Year End Tax Planning for Business Owners
Business owners often leave year end tax planning too late.
You’re so busy with the day to day that you don’t always think about tax planning.
And by the time your accountant gives you the draft accounts, you might think that it’s too late to do anything meaningful to reduce your corporation tax.
If your company year end is in the next 3 months, we suggest that you find some time for some planning. It’s worth the time to save some tax isn’t it?
Company Pension Contributions
Getting your company to pay pension contributions for you is very tax efficient for both you and the business. It’s also a great way of moving company assets into your personal assets. Without paying tax.
You can deduct your company pension contributions from your profits for corporation tax purposes.
But remember that the pension contribution has to be paid in the accounting period. You’re not able to accrue it for accounting purposes like other expenses.
You can read more about paying company pension contributions here
What can you do if you’ve you’ve missed your year end deadline?
One option might be to pay a company contribution at the start of your next year to create or increase a tax loss. In which case you can carry the loss back or forward to reduce your company’s tax for the previous or a later year.
John is a director and shareholder of PlanA Ltd. He receives an annual salary of £12,000 and has dividends of £80,000 for the last 5 years.
He has no other income so he qualifies for the standard Annual Allowance (£40,000 in 2019/20 and 2020/21).
John has been paying a small annual contribution of £1,200 into his personal pension on the 1 January each year for the last 5 years.
John is limited to a maximum personal contribution of £10,800 (£12,000 – £1,200) in the current tax year ending 5th April 2020.
But HMRC rules allow his company to pay a total contribution of up to £155,200 in the current tax year.
John’s company has built up plenty of cash that isn’t needed for working capital, so he’d like to find a tax efficient way of moving it out of the company into a personal asset. He doesn’t want to pay 45% income tax.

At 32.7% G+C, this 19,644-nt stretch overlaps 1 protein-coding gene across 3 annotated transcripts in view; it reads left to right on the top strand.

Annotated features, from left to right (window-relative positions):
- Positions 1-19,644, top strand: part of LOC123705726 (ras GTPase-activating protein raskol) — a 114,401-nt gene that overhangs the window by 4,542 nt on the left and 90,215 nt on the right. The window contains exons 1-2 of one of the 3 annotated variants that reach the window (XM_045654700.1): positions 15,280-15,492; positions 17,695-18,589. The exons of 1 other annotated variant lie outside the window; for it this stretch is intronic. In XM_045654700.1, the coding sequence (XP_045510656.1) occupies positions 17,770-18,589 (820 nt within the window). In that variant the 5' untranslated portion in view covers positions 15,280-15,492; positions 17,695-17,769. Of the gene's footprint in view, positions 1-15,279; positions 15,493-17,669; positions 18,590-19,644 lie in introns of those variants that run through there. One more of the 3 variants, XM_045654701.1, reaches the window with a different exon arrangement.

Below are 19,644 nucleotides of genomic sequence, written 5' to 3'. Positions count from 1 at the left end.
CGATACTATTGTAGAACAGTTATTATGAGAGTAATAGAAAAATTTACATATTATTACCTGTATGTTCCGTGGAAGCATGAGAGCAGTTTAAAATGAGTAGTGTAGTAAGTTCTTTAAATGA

Unfortunately, John is so busy in the run up to his company year end that he doesn’t get round to setting up his company pension contribution.
His year end management accounts show profits of £100,000 (before pension contributions). And John is pretty confident that profits will be similar in the next year.
What can he do?
John’s company pays the maximum employer contribution for him, which will be an expense against corporation tax in the year it’s paid.
However if profits for the previous accounting year are £100,000 and the pension contribution is £155,200 it is likely to create a loss of £55,200.
John can ask his accountant to elect to carry back the loss against his company’s next corporation tax. Or if preferable he can carry the loss forward.
Want to know more?
Call 0117 290 0370 if you’d like to find out more about how we work with business owners. Ask to book a free 20 minutes telephone consultation with Hilary Carden.
Alternatively drop us an email to: email@example.com
Important Risk Warnings:
We recommend that you run any company tax planning strategies past your accountant.
This article and the information on this website is not personal advice. It’s only intended to give you a brief summary or highlight a particular issue for you to investigate further. It is based on our current understanding of legislation and HMRC guidance which can change. Correct as at April 2019. If you’re in any doubt whether a particular course of action is suitable for your circumstances, you should seek professional advice. Tax rules can change and any benefits depend on individual circumstances. And, if you are unsure any reliefs are applicable to you, you should consult your accountant or HMRC.
The value of investments and any income from them can fall as well as rise, so you could get back less that you put in. Past performance is not a guide to the future. It cannot provide a guarantee of the future returns of a fund.